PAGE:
"Many people come to Paganism because they seek a deeper and more meaningful experience of life but need that to be grounded in observable reality. There is no single right answer to how we achieve this, but watching where your dreams go, and how they reflect your days can help you spot the things that are working for you." (p57)
We can all draw upon our own anecdotal experiences of dreams to recognise our common experience of what is being discussed. We all have narrow dreams, fear dreams, anxiety dreams or uplifting dreams of love and happiness. The author delves into these with a broad-brush approach, drawing upon common sense and self-awareness.
It is when dreams repeat, she argues, that we should pay particular attention and dig a little deeper into what is going on. Often, the mundane nature of dreams reflects repetitive, banal aspects of our lives - these require neither our attention nor interpretation. When symbols appear, we should trust ourselves to recognise them: This is an internal conversation between consciousness and our unconscious using an inherently familiar language.
At the higher end of the dream spectrum are numinous dreams - those that feature the spiritual or divine. For modern pagans, the author suggests, these contain magical meaning. Their lucidity and clarity are such that they require no further interpretation:
"As a general rule, the more work you have to do on the symbolism in order to interpret it, the more suspect your conclusions probably are...Assume that if a truly magical dream came to you, then you would have the insight to recognise it as such." (pp97-8)
No priests or priestesses needed here. This inward-looking individualism is meditative and considered. It reminds me that there are many shades of Paganism - a broad movement which also includes other more ritualistic modes like Wicca. If there is a particular method to the author's approach it is to work to develop stronger awareness of one's dreams. She advocates a dream diary, for instance - helpful for reflection and picking up on repeating themes and symbols. But this is a far cry from sharing dream experience around a camp fire or, worse, through psychoanalysis. Indeed, I felt that, as a reader, I was almost intruding upon the little that the author revealed about her own dreams. The development of a path towards greater wisdom was more important than the examples of dream content being considered.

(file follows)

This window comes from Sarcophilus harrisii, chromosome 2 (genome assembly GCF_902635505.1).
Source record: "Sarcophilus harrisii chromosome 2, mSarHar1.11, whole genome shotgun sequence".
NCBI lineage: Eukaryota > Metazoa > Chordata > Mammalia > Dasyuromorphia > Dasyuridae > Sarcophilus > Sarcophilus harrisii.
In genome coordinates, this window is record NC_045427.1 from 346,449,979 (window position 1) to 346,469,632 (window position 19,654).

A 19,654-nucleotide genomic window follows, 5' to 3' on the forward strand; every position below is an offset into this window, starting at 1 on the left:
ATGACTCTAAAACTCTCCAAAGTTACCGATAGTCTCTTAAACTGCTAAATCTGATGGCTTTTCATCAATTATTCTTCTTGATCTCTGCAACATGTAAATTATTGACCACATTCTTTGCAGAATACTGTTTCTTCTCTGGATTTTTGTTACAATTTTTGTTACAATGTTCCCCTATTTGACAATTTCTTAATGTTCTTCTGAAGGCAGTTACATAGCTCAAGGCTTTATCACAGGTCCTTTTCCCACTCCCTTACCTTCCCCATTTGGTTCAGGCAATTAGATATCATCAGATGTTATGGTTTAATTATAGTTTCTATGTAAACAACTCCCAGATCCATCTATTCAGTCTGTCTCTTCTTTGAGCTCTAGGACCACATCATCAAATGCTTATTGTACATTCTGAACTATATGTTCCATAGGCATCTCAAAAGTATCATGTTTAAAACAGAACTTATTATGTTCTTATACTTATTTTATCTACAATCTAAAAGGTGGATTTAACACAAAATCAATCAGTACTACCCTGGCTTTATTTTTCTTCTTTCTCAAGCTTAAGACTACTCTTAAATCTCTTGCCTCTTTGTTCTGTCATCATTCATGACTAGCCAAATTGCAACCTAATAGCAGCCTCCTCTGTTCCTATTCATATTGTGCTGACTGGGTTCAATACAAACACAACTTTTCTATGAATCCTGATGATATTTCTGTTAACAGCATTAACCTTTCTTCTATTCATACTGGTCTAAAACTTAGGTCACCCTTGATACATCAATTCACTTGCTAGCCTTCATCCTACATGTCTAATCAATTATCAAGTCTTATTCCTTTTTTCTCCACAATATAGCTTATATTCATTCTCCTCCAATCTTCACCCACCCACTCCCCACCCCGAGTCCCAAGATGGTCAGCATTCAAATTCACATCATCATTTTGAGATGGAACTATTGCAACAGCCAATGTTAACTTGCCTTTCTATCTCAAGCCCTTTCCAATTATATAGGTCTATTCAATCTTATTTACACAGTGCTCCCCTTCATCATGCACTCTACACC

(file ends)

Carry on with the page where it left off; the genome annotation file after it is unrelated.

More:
Towards the end of the book, this individualistic approach developed into a discussion of 're-wilding' dreams. Nimue Brown advocates a general re-wilding of the spiritual path: The book found its passion here, extolling a pagan path through the mysteries and an individual connection between spirit and the numinous. Dreams could be thought of as an ante-chamber to a deeper connection beyond. This mystical experience defies reductive reasoning and definition, and is the zenith of the dream-work discussed within this quiet, thoughtful book.
You can order your copy through Amazon.com here:
Pagan Dreaming by Nimue Brown
If you live in the UK, you can obtain your copy through Amazon.co.uk here:
Pagan Dreaming by Nimue Brown
Book review by Andy Lloyd, 25th April 2022